Page 45 Review by Stephen
Brief bursts of autobiographical self-denigration as Liz Prince plays the dating game, pitching woo at boys with beards and losing 13-nil.
Comedic gold, she mines both her disasters and non-starters for all their considerable worth, whether it's online with OK Cupid or hanging out in bars with male mate Farhad, effectively cock-blocking each other. Of course people think they're a couple. It seems she can't win, even when approached by one of her readers - one of her bearded readers! - in an art store while obsessing over sketchbooks and pens with one of her female friends who has a flash-thought:
"Oh no! Do you think I'm dyking this up?"
That's a beautiful piece of cartooning, Liz frowning, fingers on chin, giving the matter the most careful consideration. So is this, with poor Liz left lank at the bar, shouting after a woman who's already made her mind up:
"You remind me of my gay friend Jess: she's short, has glasses, dresses like you
She only falls for straight girls, though."
"Oh, then she'd probably love me."
"No, I said she likes straight girls."
but I am
HEY! CAN'T YOU AT LEAST HAVE THE DECENCY TO STAND HERE WHILE I WEAKLY DEFEND MY SEXUALITY?!"
Men, of course, prove utterly useless, either full of their own self-importance, utterly unable to make decisions, conversation or even the first move. Actually that first move thing seems more like a power-play.
Here, however, is the shocking truth: Liz Prince actually gets some! She gets quite a lot! She gets, dates, snogs and shags! And they make take six minutes of hilarious, hair-tearing wait, but she also gets knock-out replies to flirty texts. Every second of that sequence is emotionally infectious for Prince's lines are as expressive as anyone's in the business, her body language adorable whether she's feeling foolish, deflated or glowing with girly glee.
She doesn't give up, either. There's an absolute champion of a strip in which she appropriates Charles Schulz's famous American football routine whose humour grows cumulatively on each reprise. In it Lucy cajoles a reluctant Charlie Brown into kicking the ball she's holding up for him. He's reluctant because he remembers that each time he gives in to her temptation and has a go against his better judgement, Lucy whips the ball away like someone pulling the rug from under you. Here the roles are reversed, for it is Liz being goaded by Charlie Brown as Cupid.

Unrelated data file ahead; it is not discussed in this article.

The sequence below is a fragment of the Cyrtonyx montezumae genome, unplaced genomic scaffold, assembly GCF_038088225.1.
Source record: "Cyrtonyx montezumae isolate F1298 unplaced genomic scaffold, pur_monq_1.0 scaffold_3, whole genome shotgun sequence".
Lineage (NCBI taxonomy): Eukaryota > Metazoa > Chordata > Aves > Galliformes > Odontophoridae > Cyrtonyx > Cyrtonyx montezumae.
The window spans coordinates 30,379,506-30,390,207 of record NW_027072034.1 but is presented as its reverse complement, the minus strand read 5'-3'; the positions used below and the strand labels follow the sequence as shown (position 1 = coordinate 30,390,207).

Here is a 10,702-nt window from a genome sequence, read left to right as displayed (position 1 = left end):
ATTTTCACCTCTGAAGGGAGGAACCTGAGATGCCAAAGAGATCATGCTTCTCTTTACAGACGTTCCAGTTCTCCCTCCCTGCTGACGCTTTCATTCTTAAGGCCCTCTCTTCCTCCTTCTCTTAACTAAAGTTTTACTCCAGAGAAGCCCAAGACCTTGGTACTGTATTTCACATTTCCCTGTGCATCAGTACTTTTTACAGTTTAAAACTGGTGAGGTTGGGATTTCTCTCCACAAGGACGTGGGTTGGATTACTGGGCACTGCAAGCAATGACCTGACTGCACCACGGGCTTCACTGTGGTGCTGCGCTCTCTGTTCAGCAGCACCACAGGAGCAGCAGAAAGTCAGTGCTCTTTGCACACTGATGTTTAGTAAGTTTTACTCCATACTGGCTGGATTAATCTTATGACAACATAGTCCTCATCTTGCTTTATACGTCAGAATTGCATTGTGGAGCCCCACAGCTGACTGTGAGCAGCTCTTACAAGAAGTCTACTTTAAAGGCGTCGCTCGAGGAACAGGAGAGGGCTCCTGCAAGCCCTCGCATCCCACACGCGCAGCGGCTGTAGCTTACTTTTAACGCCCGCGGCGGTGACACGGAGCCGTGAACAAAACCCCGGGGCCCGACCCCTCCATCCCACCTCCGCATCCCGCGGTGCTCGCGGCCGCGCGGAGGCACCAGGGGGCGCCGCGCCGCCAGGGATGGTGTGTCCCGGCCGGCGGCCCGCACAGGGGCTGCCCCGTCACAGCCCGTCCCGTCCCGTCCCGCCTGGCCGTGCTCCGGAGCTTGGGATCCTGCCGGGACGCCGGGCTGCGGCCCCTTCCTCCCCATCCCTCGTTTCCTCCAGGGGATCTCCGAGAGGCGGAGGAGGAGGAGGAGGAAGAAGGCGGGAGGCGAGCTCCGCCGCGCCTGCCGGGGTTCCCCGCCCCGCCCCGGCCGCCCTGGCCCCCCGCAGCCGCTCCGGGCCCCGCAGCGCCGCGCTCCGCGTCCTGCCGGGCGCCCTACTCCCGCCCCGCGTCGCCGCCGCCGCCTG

"Don't you want a chance at love?"
"Every time I take a kick at love you pull it out from under me!"
"Eventually you'll make contact. Everyone does. Odds are this next kick will be the one. I'll do my part and hold it down."
"He's right. This has to be the time I kick that old ball. Lucky at love! SO HERE I GO!"
What cements this book (from the creator of TOMBOY, WILL YOU STILL LOVE ME IF I WET THE BED?), BE YOUR OWN BACKING BAND and writer on COADY AND THE CREEPIES) is that there is, of course, a great deal of truth behind all this mirth - the recognition factor. But also it's the wit in its deployment as above, and so below.
After yet another unsatisfactory - and this time quite protracted courtship crushed by unanswered emails and texts - Liz Prince is reading The Book of Love while considering her options.
"It is hard to say "Bye" when someone asks you to give them a second chance. But part of growing up is learning to remove yourself from undesirable situations."
At the same time her bleating heart is far from still, fighting the wastrel's corner by reminding Liz of how good it once was. She snaps the book shut on it, silencing it, then opens it up to reveal her heart, dead as a doornail.
"When you're not on the same page, it's best to just tear that page out and move on."
As she tears that page out there is a sound effect that doubles as a death knell:
And that's why I love Liz Prince